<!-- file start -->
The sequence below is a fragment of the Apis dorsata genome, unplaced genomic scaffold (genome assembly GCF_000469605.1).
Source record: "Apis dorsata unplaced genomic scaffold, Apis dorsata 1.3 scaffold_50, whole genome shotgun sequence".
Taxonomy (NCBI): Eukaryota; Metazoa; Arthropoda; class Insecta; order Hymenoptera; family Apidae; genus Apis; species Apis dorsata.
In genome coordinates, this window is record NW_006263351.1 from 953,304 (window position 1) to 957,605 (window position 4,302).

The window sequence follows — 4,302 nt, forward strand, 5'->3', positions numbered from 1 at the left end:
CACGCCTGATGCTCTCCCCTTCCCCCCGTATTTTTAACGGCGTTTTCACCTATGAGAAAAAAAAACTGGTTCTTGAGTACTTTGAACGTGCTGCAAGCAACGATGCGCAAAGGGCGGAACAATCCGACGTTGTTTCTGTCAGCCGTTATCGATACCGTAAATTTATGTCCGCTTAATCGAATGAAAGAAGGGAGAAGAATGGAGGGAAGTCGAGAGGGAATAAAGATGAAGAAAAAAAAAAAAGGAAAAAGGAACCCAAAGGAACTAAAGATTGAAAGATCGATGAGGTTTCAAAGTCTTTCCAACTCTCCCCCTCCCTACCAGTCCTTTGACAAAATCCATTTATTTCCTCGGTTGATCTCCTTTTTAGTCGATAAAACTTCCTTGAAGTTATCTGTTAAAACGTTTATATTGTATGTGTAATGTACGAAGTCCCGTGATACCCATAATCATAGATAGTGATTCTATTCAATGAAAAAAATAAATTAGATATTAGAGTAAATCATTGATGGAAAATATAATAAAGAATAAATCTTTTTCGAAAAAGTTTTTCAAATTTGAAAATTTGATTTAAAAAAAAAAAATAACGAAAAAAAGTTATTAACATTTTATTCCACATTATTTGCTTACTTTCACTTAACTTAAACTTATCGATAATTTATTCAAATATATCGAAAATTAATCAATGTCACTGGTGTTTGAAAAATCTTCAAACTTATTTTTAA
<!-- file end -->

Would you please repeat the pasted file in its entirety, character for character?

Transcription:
The sequence below is a fragment of the Apis dorsata genome, unplaced genomic scaffold (genome assembly GCF_000469605.1).
Source record: "Apis dorsata unplaced genomic scaffold, Apis dorsata 1.3 scaffold_50, whole genome shotgun sequence".
Taxonomy (NCBI): Eukaryota; Metazoa; Arthropoda; class Insecta; order Hymenoptera; family Apidae; genus Apis; species Apis dorsata.
In genome coordinates, this window is record NW_006263351.1 from 953,304 (window position 1) to 957,605 (window position 4,302).

The window sequence follows — 4,302 nt, forward strand, 5'->3', positions numbered from 1 at the left end:
CACGCCTGATGCTCTCCCCTTCCCCCCGTATTTTTAACGGCGTTTTCACCTATGAGAAAAAAAAACTGGTTCTTGAGTACTTTGAACGTGCTGCAAGCAACGATGCGCAAAGGGCGGAACAATCCGACGTTGTTTCTGTCAGCCGTTATCGATACCGTAAATTTATGTCCGCTTAATCGAATGAAAGAAGGGAGAAGAATGGAGGGAAGTCGAGAGGGAATAAAGATGAAGAAAAAAAAAAAAGGAAAAAGGAACCCAAAGGAACTAAAGATTGAAAGATCGATGAGGTTTCAAAGTCTTTCCAACTCTCCCCCTCCCTACCAGTCCTTTGACAAAATCCATTTATTTCCTCGGTTGATCTCCTTTTTAGTCGATAAAACTTCCTTGAAGTTATCTGTTAAAACGTTTATATTGTATGTGTAATGTACGAAGTCCCGTGATACCCATAATCATAGATAGTGATTCTATTCAATGAAAAAAATAAATTAGATATTAGAGTAAATCATTGATGGAAAATATAATAAAGAATAAATCTTTTTCGAAAAAGTTTTTCAAATTTGAAAATTTGATTTAAAAAAAAAAAATAACGAAAAAAAGTTATTAACATTTTATTCCACATTATTTGCTTACTTTCACTTAACTTAAACTTATCGATAATTTATTCAAATATATCGAAAATTAATCAATGTCACTGGTGTTTGAAAAATCTTCAAACTTATTTTTAA